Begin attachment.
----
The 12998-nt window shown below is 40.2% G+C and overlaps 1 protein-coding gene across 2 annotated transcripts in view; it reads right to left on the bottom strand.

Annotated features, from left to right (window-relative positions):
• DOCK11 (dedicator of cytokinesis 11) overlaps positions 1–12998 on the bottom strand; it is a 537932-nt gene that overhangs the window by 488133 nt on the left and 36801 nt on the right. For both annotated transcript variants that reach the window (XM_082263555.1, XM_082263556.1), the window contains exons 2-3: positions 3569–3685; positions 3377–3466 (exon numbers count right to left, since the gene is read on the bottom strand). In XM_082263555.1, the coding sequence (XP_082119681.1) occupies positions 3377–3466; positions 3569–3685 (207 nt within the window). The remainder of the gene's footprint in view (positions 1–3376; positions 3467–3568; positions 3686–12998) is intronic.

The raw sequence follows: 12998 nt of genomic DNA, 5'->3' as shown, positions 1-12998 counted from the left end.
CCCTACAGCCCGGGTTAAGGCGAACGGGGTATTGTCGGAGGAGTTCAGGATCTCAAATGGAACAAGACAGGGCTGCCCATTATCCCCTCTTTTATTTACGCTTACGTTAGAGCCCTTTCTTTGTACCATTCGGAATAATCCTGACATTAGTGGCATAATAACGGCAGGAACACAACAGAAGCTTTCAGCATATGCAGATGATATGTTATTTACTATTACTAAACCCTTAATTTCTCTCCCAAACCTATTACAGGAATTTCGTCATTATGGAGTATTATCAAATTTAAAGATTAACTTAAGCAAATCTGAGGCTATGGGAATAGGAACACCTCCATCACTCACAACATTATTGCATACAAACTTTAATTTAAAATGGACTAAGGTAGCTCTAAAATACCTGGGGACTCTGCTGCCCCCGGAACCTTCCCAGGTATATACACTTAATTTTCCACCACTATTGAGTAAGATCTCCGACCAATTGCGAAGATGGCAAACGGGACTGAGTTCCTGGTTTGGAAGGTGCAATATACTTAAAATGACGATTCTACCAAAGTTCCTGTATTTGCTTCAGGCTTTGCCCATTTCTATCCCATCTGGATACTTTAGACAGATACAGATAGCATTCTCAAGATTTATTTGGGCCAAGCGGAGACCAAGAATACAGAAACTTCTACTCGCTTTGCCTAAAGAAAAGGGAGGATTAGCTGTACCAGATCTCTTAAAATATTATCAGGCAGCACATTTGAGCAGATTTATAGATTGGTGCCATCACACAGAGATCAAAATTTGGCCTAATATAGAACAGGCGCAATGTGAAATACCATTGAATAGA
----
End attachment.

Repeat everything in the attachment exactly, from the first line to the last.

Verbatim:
The 12998-nt window shown below is 40.2% G+C and overlaps 1 protein-coding gene across 2 annotated transcripts in view; it reads right to left on the bottom strand.

Annotated features, from left to right (window-relative positions):
• DOCK11 (dedicator of cytokinesis 11) overlaps positions 1–12998 on the bottom strand; it is a 537932-nt gene that overhangs the window by 488133 nt on the left and 36801 nt on the right. For both annotated transcript variants that reach the window (XM_082263555.1, XM_082263556.1), the window contains exons 2-3: positions 3569–3685; positions 3377–3466 (exon numbers count right to left, since the gene is read on the bottom strand). In XM_082263555.1, the coding sequence (XP_082119681.1) occupies positions 3377–3466; positions 3569–3685 (207 nt within the window). The remainder of the gene's footprint in view (positions 1–3376; positions 3467–3568; positions 3686–12998) is intronic.

The raw sequence follows: 12998 nt of genomic DNA, 5'->3' as shown, positions 1-12998 counted from the left end.
CCCTACAGCCCGGGTTAAGGCGAACGGGGTATTGTCGGAGGAGTTCAGGATCTCAAATGGAACAAGACAGGGCTGCCCATTATCCCCTCTTTTATTTACGCTTACGTTAGAGCCCTTTCTTTGTACCATTCGGAATAATCCTGACATTAGTGGCATAATAACGGCAGGAACACAACAGAAGCTTTCAGCATATGCAGATGATATGTTATTTACTATTACTAAACCCTTAATTTCTCTCCCAAACCTATTACAGGAATTTCGTCATTATGGAGTATTATCAAATTTAAAGATTAACTTAAGCAAATCTGAGGCTATGGGAATAGGAACACCTCCATCACTCACAACATTATTGCATACAAACTTTAATTTAAAATGGACTAAGGTAGCTCTAAAATACCTGGGGACTCTGCTGCCCCCGGAACCTTCCCAGGTATATACACTTAATTTTCCACCACTATTGAGTAAGATCTCCGACCAATTGCGAAGATGGCAAACGGGACTGAGTTCCTGGTTTGGAAGGTGCAATATACTTAAAATGACGATTCTACCAAAGTTCCTGTATTTGCTTCAGGCTTTGCCCATTTCTATCCCATCTGGATACTTTAGACAGATACAGATAGCATTCTCAAGATTTATTTGGGCCAAGCGGAGACCAAGAATACAGAAACTTCTACTCGCTTTGCCTAAAGAAAAGGGAGGATTAGCTGTACCAGATCTCTTAAAATATTATCAGGCAGCACATTTGAGCAGATTTATAGATTGGTGCCATCACACAGAGATCAAAATTTGGCCTAATATAGAACAGGCGCAATGTGAAATACCATTGAATAGA